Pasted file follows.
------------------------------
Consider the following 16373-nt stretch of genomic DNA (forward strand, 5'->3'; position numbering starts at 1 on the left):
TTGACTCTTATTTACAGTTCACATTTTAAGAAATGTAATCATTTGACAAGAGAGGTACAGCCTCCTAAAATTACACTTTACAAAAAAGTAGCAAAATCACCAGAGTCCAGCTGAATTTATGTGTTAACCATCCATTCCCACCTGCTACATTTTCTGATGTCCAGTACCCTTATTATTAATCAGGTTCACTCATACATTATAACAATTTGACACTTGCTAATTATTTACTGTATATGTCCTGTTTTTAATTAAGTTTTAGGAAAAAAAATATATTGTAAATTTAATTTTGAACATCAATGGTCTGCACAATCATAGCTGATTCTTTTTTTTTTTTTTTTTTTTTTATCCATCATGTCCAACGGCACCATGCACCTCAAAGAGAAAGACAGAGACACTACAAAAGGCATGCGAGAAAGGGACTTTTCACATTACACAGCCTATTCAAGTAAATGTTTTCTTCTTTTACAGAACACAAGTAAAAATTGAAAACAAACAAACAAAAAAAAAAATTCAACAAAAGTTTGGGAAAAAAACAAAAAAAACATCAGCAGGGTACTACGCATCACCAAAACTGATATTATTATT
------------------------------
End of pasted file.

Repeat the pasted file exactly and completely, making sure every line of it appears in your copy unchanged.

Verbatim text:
Consider the following 16373-nt stretch of genomic DNA (forward strand, 5'->3'; position numbering starts at 1 on the left):
TTGACTCTTATTTACAGTTCACATTTTAAGAAATGTAATCATTTGACAAGAGAGGTACAGCCTCCTAAAATTACACTTTACAAAAAAGTAGCAAAATCACCAGAGTCCAGCTGAATTTATGTGTTAACCATCCATTCCCACCTGCTACATTTTCTGATGTCCAGTACCCTTATTATTAATCAGGTTCACTCATACATTATAACAATTTGACACTTGCTAATTATTTACTGTATATGTCCTGTTTTTAATTAAGTTTTAGGAAAAAAAATATATTGTAAATTTAATTTTGAACATCAATGGTCTGCACAATCATAGCTGATTCTTTTTTTTTTTTTTTTTTTTTTATCCATCATGTCCAACGGCACCATGCACCTCAAAGAGAAAGACAGAGACACTACAAAAGGCATGCGAGAAAGGGACTTTTCACATTACACAGCCTATTCAAGTAAATGTTTTCTTCTTTTACAGAACACAAGTAAAAATTGAAAACAAACAAACAAAAAAAAAAATTCAACAAAAGTTTGGGAAAAAAACAAAAAAAACATCAGCAGGGTACTACGCATCACCAAAACTGATATTATTATT